Reality TV kills local celebs' sponsorship gigs

Reality TV kills local celebs' sponsorship gigs

With Jamie Oliver, Gok Wan and Heston Blumenthal among the UK celebrities starring in Australia’s TV commercial breaks for local brands you could be forgiven for thinking there are no celebrities Down Under.

But the latest cohort of brand ambassador imports are not in town due to a dearth of local talent but an oversupply, according to McCann’s chief executive Ben Lilley.

Thanks to the boom of reality television Lilley believes there are “more than enough” celebrities, of the c-list and b-list variety that is.

“We are literally inundated with manufactured local celebrities and more brands who do want a spokesperson who can set them apart from that need to look further afield,” Lilley says.

Coles marketing head Simon McDowell confirmed the need to look further afield when he was recently asked why the supermarket had chosen an international ambassador over a local star.

 “What we’re trying to do is build the most compelling, engaging and unique brand in Australia,” McDowell said.

“To do this we look wherever we possibly can, looking at different ways and platforms to do that.”

Australia’s marketers have a soft spot for UK stars with many of their offshore searches ending with British favourites.

In the same week Coles announced an exclusive partnership with boundary-pushing and Michelin starred chef, Heston Blumenthal, and Woolworths secured affable celebrity chef Jamie Oliver.

British fashion consultant Gok Wan is making appearances in Target’s ads and Dawn French joined Coles’ other celebrity chef, Australian Curtis Stone, for the supermarket giant’s FlyBuys push.

Modern Family actor Eric Stonestreet isn’t British but he is another example of an overseas celebrity promoting a local brand. He started appearing in Big W's ads earlier this year.

Securing an international celebrity would presumably come with added challenges – scheduling dramas, bigger fees and issues around guaranteeing long-term use so the personality can develop into a brand cue.

Is the extra hassle worth it?

Jane Ketelbey, client development director at Millward Brown, says it may not be.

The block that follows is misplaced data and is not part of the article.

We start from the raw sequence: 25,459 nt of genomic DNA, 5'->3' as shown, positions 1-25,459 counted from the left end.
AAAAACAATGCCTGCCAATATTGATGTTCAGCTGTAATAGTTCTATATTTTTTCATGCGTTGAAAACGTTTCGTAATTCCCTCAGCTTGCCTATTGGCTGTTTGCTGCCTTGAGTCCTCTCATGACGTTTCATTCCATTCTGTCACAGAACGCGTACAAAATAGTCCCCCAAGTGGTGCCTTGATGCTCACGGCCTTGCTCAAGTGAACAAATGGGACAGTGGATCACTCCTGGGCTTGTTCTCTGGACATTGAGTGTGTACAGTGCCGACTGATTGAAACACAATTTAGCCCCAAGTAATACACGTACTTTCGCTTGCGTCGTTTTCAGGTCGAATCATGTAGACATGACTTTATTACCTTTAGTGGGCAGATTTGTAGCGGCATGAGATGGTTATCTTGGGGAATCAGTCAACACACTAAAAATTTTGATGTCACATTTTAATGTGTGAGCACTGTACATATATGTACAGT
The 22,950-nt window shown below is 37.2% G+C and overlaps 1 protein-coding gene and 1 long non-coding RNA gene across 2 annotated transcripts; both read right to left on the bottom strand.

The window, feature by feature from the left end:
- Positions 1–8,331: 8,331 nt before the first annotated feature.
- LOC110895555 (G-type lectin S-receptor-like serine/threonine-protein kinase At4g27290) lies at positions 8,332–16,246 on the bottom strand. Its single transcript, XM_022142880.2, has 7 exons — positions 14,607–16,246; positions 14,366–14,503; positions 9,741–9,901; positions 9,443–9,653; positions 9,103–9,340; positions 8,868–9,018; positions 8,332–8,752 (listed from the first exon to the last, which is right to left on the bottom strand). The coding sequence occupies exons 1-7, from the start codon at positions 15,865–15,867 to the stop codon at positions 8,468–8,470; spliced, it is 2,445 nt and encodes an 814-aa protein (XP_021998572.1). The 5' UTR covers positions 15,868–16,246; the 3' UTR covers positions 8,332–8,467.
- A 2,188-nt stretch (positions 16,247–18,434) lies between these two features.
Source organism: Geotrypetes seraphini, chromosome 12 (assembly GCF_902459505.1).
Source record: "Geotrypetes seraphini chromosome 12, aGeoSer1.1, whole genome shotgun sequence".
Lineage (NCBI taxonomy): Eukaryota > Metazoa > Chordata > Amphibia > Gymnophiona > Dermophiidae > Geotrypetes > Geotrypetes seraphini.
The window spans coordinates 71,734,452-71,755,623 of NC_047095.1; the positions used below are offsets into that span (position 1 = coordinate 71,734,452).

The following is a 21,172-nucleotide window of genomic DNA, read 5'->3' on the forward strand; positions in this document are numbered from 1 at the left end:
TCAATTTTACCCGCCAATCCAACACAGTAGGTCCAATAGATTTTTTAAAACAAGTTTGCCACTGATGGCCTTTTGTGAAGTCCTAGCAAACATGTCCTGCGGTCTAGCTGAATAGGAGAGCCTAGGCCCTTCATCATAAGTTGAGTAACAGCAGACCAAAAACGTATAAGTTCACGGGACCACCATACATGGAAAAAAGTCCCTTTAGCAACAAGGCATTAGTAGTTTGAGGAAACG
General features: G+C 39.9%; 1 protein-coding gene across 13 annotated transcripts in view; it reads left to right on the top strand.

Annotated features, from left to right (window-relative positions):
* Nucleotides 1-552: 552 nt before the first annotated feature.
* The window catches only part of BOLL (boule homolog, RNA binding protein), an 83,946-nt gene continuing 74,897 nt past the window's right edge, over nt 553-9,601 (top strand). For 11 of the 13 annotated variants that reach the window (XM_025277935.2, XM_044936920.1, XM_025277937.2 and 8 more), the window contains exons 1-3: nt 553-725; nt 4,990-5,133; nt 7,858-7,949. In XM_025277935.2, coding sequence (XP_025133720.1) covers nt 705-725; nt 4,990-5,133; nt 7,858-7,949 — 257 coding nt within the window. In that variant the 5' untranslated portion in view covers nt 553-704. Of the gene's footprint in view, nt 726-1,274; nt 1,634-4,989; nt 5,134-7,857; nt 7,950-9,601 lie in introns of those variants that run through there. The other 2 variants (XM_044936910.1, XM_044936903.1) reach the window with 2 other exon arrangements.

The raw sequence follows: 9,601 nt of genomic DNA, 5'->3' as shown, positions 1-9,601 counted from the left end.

“What we know from our link studies is that there is not a dramatic difference between the average scores for ads featuring international celebrities and those using local celebrities,” Ketelbey told B&T. That Link study was a comparison of 12,000 ads including 2,800 local spots.

A star with true mass appeal delivers a high degree of visibility while local celebrities are more effectively used to target niches, Ketelbey says.

No matter the level of stardom an ambassador possesses longevity of use is key to ensuring the brand garners the benefits.

“In another example that was tracked over a number of years where a celebrity was used who wasn’t that well known, it wasn’t until the following campaign execution that the benefits started to be seen,” Ketelbey explains.

“Whilst we haven’t done research on Gok I would expect it would be about consistency and investing behind using that person over time to ensure they then become a brand cue.”

Consumers today don’t make the distinction between local celebrities and global ones, according to Lilley.

“While it’s obviously critical for every brand and client to ensure that their communications and their brand and marketing strategies are absolutely localised, the reality is that most consumers now are in fact global consumers.

“A lot of clients would be limiting themselves if they only looked for local celebrities that might be available.”

Using Metro Train’s viral video Dumb Ways to Die as an example, Lilley says looking to the global stage and incorporating international reference points into brand’s communications will “hugely amplify their impact and success globally”.

Rather than feature Australian icons and unique Aussie dangers the award-winning video used international cues such as grizzly bears and piranhas and has gone on to be viewed millions of time.

The use of celebrities in ads has accelerated; in the ten years to 2006 the number of UK spots featuring a celebrity increased almost 100% to hit one in five.

Globally, one in five ads now features a celebrity according to Millward Brown research.

In Australia about 7% of ads use a famous person but that figure rockets upwards in countries such as China and Japan.

It’s important not to be blinded by a star’s appeal, counsels Ketelbey.

“The celebrity doesn’t compensate for the creative idea,” she says.

“The right celebrity used in the right way can be an extremely powerful brand asset but it’s that degree to which the character matches the need of the brand that will prove to be much more compelling than just fame alone.”

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